Colonial Networks and Information Technologies in the British Literary Imagination, 1857–1918
146 pp. 6x9
$49.95 cloth 978-0-8142-1251-6
Add cloth to shopping cart
$19.95 paper 978-0-8142-5281-9
Add paper to shopping cart
$14.95 CD 978-0-8142-9355-3
Add CD to shopping cart
Shopping Cart Instructions
“Aaron Worth decisively brings together one of the central concerns of the past generation of scholarship on Victorian Britain and its imaginative writing—imperialism and colonialism—with a newer focus on media inventions in the period. Worth’s scholarship, which is innovative and always impressive, extends far beyond the best-known works of the writers considered in this study.” —Richard Menke, University of Georgia
“Imperial Media is a focused, lively study that offers a clear contribution to an emergent field, and it will be read with interest: not only by scholars in Victorian and early-twentieth-century British studies, but also by others interested in the intersection of literary and media studies.” —Ivan Kreilkamp, Indiana University, Bloomington
Imperial Media: Colonial Networks and Information Technologies in the British Literary Imagination, 1857–1918 brings together two of the most dynamic and productive approaches to the study of nineteenth-century literature in recent years—media studies and colonial studies—to illuminate the rich and enduring symbiosis that developed between information technologies and Empire. Over a century before Facebook and the iPhone, Britons relied on the electric media of their day for information about their global empire—but those media, which during Victoria’s reign stretched out its tentacles to form a true “world wide web,” not only delivered information but provided conceptual frames as well, helping to shape the way their users thought.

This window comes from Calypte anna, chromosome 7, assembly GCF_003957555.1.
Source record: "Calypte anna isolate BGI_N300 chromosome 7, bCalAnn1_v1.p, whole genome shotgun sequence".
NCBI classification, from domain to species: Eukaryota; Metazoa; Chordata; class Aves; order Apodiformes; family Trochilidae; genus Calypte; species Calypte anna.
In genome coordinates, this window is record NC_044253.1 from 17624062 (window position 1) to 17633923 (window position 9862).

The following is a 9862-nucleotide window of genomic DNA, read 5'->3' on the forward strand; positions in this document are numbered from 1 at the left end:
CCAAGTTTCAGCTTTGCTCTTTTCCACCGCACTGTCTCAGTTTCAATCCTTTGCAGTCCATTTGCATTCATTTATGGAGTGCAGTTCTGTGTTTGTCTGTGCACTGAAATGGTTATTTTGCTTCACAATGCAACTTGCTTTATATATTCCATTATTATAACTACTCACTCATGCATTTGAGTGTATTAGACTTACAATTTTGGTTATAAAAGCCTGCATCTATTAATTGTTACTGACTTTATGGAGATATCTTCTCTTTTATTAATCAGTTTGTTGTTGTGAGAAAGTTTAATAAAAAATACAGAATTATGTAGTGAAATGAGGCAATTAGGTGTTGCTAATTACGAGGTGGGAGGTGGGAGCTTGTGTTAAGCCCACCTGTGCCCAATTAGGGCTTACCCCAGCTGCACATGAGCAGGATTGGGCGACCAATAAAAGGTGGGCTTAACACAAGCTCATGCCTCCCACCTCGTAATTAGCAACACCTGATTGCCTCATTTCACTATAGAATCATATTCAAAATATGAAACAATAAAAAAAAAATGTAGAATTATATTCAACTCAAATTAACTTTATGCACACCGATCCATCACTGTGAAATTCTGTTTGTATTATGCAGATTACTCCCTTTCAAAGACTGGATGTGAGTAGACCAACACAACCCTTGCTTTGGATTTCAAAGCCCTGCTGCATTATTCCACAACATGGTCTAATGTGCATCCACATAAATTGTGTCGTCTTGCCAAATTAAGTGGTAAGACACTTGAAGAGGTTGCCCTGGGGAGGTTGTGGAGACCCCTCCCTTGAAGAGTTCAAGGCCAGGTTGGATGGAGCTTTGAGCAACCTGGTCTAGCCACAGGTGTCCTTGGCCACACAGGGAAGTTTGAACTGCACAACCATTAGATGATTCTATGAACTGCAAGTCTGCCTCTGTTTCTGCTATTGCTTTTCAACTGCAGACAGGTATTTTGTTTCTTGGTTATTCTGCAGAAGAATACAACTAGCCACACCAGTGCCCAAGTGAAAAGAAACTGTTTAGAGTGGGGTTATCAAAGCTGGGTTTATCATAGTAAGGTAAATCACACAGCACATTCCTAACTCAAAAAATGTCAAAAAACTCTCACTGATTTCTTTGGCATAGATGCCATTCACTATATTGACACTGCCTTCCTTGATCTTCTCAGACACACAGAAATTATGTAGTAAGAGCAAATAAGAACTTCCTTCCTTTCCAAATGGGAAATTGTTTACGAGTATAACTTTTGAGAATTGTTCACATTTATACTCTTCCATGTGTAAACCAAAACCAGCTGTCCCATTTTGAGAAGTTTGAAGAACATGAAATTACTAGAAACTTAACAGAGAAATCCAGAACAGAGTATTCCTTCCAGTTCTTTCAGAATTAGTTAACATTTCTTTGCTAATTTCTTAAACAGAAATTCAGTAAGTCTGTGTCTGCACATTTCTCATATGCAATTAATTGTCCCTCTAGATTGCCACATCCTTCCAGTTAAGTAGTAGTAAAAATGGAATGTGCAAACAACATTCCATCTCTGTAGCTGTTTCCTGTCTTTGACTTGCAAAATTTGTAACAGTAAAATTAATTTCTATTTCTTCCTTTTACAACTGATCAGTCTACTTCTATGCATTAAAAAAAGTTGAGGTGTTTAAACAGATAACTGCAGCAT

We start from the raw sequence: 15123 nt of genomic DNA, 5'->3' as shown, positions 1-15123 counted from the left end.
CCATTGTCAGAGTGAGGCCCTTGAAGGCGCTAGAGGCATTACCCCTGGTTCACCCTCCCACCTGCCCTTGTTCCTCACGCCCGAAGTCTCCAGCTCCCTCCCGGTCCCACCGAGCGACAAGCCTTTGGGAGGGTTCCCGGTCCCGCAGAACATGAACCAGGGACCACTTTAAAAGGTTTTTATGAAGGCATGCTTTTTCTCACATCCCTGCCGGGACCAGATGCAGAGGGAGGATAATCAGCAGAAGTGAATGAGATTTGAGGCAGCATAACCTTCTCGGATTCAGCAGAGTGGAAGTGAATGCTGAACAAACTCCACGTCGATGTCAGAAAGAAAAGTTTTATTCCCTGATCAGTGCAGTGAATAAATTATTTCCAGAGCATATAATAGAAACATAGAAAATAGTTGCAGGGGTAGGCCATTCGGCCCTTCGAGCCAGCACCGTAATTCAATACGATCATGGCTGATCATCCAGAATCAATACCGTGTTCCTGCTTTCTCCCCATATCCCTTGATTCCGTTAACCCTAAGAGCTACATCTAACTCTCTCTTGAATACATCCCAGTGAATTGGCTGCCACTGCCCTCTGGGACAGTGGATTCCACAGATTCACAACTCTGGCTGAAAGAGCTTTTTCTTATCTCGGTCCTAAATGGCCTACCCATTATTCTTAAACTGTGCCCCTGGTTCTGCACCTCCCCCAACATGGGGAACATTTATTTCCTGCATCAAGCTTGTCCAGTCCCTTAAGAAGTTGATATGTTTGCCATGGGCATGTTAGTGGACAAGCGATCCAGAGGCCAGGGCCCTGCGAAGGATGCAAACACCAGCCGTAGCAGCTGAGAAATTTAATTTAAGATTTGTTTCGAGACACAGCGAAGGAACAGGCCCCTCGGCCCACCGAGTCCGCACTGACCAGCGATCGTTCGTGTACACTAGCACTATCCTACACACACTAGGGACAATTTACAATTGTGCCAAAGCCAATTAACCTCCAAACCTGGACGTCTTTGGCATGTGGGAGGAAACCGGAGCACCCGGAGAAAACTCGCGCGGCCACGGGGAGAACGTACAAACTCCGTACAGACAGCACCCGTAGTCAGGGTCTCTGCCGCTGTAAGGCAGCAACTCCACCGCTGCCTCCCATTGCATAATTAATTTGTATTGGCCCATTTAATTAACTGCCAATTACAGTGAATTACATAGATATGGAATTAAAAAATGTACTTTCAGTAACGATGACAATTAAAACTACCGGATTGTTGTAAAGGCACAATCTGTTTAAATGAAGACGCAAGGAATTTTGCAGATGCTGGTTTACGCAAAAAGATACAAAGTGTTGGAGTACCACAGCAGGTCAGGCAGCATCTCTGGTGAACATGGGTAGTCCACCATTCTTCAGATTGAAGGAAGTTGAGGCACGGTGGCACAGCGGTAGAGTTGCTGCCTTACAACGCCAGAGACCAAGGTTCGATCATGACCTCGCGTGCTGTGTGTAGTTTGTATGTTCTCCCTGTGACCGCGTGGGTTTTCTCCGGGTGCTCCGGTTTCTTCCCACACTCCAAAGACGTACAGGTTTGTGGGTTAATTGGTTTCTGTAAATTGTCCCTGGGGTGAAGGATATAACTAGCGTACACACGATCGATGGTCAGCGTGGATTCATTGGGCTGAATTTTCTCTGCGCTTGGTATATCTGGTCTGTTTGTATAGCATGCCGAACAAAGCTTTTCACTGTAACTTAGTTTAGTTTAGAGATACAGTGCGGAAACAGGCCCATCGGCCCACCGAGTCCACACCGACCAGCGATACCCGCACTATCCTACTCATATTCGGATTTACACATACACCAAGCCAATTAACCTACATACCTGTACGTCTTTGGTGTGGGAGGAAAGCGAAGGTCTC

Ranging in space from the telegraph offices of Kipling’s India to the wireless transmitter on H. G. Wells’s Africanized moon, and in time from the Sepoy Rebellion to the Great War, Imperial Media reveals the extent to which British conceptions of imperial power were inflected by the new media of the nineteenth century: the telegraph, telephone, phonograph, radio, and cinema.
While focusing on the fiction of Kipling, Wells, Marie Corelli, H. Rider Haggard, and John Buchan (“the last Victorian,” in Gertrude Himmelfarb’s phrase), Aaron Worth also argues that the “imperial media” of the Victorians retain much of their imaginative life and power today, informing such popular entertainments of the twenty-first century as Bollywood cinema and the BBC’s science-fiction franchise Torchwood. This is a vital, engaging study that will shape future discussions of both colonial and information systems, as well as the relationship between the two, in Victorian studies and elsewhere.
Aaron Worth is assistant professor of rhetoric at Boston University.